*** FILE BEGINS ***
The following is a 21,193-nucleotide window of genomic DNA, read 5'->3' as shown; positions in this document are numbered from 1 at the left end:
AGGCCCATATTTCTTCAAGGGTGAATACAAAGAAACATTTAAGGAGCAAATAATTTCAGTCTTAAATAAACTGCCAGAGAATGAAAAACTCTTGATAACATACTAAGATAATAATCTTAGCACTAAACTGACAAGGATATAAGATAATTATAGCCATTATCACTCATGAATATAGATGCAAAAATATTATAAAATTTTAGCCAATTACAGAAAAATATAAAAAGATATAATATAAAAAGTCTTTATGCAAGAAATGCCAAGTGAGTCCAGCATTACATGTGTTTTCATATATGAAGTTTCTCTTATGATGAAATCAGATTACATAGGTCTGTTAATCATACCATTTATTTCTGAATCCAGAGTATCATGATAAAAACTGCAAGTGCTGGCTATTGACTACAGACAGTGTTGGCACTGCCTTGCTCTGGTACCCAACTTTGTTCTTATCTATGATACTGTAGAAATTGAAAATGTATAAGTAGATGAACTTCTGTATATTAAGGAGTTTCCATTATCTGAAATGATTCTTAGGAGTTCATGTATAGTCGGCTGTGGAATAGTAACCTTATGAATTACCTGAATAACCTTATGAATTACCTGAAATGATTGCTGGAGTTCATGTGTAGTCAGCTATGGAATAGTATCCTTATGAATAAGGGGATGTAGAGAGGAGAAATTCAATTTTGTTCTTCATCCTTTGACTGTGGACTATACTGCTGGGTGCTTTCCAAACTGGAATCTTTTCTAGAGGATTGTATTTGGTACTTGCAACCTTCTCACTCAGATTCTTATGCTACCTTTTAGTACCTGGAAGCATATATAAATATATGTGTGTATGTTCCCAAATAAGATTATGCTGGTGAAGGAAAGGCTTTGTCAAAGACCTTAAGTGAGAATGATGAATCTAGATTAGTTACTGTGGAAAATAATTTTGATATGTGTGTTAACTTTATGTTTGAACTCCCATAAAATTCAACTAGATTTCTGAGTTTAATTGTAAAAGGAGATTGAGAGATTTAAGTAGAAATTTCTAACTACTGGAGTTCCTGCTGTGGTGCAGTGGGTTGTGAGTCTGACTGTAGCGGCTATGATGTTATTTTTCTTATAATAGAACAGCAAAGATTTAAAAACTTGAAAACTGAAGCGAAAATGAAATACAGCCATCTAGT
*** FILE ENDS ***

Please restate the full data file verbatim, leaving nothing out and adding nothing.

The following is a 21,193-nucleotide window of genomic DNA, read 5'->3' as shown; positions in this document are numbered from 1 at the left end:
AGGCCCATATTTCTTCAAGGGTGAATACAAAGAAACATTTAAGGAGCAAATAATTTCAGTCTTAAATAAACTGCCAGAGAATGAAAAACTCTTGATAACATACTAAGATAATAATCTTAGCACTAAACTGACAAGGATATAAGATAATTATAGCCATTATCACTCATGAATATAGATGCAAAAATATTATAAAATTTTAGCCAATTACAGAAAAATATAAAAAGATATAATATAAAAAGTCTTTATGCAAGAAATGCCAAGTGAGTCCAGCATTACATGTGTTTTCATATATGAAGTTTCTCTTATGATGAAATCAGATTACATAGGTCTGTTAATCATACCATTTATTTCTGAATCCAGAGTATCATGATAAAAACTGCAAGTGCTGGCTATTGACTACAGACAGTGTTGGCACTGCCTTGCTCTGGTACCCAACTTTGTTCTTATCTATGATACTGTAGAAATTGAAAATGTATAAGTAGATGAACTTCTGTATATTAAGGAGTTTCCATTATCTGAAATGATTCTTAGGAGTTCATGTATAGTCGGCTGTGGAATAGTAACCTTATGAATTACCTGAATAACCTTATGAATTACCTGAAATGATTGCTGGAGTTCATGTGTAGTCAGCTATGGAATAGTATCCTTATGAATAAGGGGATGTAGAGAGGAGAAATTCAATTTTGTTCTTCATCCTTTGACTGTGGACTATACTGCTGGGTGCTTTCCAAACTGGAATCTTTTCTAGAGGATTGTATTTGGTACTTGCAACCTTCTCACTCAGATTCTTATGCTACCTTTTAGTACCTGGAAGCATATATAAATATATGTGTGTATGTTCCCAAATAAGATTATGCTGGTGAAGGAAAGGCTTTGTCAAAGACCTTAAGTGAGAATGATGAATCTAGATTAGTTACTGTGGAAAATAATTTTGATATGTGTGTTAACTTTATGTTTGAACTCCCATAAAATTCAACTAGATTTCTGAGTTTAATTGTAAAAGGAGATTGAGAGATTTAAGTAGAAATTTCTAACTACTGGAGTTCCTGCTGTGGTGCAGTGGGTTGTGAGTCTGACTGTAGCGGCTATGATGTTATTTTTCTTATAATAGAACAGCAAAGATTTAAAAACTTGAAAACTGAAGCGAAAATGAAATACAGCCATCTAGT